The scripts were written to encourage the “cute”, “thoughtful”, and “charming” expressions and not be too inclined to generate random values from a range that can lead to “intimidating”, “creepy”, or “menacing” expressions. This thing can do that. For it to give good UX, it’s gotta be well-mannered.
The idea is that the squirming is prototypical body language for the artificial character. It has 4 ways of controlling its scarce body parts, each of which is designed to mimic a basic ingredient in human body language. As you can see, the number of expressions it can conjur up with so few body parts, and so few ways of controlling them, isn’t half bad.
At one point, I put on audio of a newscast in the background, a very nice BBC lady with a very proper voice, and watched this thing emote while the lady talked. It was really pretty funny – it did a much better job of convincing me that it was reading the news, than any cardboard-cutout 3d model might.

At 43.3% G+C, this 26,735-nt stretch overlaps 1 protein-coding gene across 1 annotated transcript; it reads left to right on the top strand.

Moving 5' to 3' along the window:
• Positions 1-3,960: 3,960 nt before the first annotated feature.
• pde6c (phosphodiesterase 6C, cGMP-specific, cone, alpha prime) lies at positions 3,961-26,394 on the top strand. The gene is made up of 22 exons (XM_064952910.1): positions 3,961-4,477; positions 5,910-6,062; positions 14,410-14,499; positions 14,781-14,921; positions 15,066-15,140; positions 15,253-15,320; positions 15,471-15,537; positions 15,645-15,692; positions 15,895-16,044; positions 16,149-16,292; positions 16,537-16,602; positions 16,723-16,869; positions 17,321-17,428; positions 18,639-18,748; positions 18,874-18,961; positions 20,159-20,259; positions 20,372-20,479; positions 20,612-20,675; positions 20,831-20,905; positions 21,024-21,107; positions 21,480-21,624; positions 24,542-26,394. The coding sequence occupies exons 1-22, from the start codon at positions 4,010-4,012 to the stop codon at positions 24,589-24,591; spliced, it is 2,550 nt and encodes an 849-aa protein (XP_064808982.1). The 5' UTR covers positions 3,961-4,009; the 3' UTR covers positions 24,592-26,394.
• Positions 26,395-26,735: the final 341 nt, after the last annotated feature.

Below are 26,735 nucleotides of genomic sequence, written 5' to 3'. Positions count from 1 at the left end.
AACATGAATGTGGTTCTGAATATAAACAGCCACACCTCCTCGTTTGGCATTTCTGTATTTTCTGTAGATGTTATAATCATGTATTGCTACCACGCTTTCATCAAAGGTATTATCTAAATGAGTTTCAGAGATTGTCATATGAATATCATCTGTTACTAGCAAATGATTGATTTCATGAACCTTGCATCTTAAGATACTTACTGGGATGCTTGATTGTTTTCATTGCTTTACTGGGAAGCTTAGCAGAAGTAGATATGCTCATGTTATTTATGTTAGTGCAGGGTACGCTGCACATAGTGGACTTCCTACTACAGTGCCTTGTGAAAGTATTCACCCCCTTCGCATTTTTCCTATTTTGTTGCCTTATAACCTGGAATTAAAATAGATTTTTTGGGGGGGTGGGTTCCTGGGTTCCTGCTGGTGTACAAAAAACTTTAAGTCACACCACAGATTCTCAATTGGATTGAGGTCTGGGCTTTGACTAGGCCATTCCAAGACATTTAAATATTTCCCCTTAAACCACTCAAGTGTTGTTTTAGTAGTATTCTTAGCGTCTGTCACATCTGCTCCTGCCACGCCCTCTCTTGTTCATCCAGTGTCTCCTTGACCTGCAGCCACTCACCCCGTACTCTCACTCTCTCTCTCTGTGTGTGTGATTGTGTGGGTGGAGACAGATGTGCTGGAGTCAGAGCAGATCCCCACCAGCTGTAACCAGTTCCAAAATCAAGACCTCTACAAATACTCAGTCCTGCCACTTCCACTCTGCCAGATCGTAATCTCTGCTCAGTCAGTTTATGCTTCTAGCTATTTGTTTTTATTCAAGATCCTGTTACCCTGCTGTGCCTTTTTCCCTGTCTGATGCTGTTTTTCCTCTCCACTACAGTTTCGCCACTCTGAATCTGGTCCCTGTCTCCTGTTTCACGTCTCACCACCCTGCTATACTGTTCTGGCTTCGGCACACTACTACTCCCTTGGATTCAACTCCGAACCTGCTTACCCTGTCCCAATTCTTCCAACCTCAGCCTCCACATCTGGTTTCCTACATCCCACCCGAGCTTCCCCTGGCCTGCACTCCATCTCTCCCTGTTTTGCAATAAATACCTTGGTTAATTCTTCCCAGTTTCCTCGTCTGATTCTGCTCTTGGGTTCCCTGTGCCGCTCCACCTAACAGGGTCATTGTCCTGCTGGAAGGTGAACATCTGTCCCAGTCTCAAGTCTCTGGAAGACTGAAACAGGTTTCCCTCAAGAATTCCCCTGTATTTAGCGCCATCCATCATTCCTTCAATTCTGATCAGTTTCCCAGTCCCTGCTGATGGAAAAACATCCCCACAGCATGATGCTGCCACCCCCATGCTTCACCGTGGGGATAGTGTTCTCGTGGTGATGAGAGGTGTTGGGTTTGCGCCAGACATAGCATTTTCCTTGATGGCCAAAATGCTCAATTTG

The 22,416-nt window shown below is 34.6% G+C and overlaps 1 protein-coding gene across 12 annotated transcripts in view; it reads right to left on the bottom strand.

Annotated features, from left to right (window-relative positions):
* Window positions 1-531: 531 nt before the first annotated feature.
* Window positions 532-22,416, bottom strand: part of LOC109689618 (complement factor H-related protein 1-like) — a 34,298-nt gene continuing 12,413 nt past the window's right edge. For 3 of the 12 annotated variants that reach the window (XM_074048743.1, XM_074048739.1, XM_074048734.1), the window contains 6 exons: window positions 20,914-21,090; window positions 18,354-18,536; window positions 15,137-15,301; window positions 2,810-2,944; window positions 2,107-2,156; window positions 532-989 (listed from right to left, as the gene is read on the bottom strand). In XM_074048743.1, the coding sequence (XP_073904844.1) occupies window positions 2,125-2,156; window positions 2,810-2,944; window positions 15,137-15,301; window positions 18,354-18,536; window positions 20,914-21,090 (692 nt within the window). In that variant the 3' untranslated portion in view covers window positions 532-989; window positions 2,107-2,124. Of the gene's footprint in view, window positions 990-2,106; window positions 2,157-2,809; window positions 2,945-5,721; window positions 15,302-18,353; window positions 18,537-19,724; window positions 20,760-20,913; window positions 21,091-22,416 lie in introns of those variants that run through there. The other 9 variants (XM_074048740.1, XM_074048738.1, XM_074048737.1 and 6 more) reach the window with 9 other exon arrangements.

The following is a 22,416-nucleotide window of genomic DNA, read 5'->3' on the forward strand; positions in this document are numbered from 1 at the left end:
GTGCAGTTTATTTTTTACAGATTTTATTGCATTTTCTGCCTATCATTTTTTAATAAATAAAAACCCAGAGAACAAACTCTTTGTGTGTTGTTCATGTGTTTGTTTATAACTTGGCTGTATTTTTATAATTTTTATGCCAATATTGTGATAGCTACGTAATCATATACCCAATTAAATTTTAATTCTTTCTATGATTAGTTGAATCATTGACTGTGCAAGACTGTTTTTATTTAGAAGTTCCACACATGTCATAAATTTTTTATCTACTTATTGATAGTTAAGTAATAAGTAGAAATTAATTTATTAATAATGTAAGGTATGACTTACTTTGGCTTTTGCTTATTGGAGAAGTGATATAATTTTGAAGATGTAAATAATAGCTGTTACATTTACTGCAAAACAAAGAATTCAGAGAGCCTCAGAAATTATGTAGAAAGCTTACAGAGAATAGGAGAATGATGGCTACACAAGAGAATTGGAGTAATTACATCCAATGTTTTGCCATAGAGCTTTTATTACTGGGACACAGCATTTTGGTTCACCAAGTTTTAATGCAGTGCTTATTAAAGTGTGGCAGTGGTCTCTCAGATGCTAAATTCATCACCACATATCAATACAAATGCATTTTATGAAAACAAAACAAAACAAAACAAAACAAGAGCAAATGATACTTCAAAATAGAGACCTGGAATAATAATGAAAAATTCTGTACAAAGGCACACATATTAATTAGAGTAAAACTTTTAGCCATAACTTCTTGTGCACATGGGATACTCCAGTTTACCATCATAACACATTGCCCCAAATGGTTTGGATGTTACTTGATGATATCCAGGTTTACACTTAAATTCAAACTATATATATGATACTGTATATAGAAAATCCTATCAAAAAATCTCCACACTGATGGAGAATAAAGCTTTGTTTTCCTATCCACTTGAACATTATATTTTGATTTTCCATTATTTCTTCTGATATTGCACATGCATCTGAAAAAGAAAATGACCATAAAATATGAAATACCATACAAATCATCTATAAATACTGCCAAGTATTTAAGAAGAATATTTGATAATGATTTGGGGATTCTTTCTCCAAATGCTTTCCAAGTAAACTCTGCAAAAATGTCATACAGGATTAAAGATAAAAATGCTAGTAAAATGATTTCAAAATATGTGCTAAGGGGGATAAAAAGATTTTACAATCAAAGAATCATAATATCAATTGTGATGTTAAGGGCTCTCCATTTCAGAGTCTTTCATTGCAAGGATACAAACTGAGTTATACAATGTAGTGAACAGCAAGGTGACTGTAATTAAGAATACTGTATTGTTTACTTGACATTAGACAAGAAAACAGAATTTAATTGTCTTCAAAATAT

One of the biggest elements of body language, and charm, is how one (real or artificial) interacts with other people spatially. This thing does none of that. At this point. It doesn’t move around space – it doesn’t even know where the user is yet – it just appears in a place where its making eye contact, as long as you don’t move. Note how the eye contact is maintained as the head tilts about – a significant part of the illusion.
It would be easy to imagine that somehow, someday, “artifical intelligence” will be able to conjur up some sort of synthetic charm spontaneously, just because it wants to. Though I think in the meantime, I’d like to look at more ways of synthesizing charm with good old fashioned code.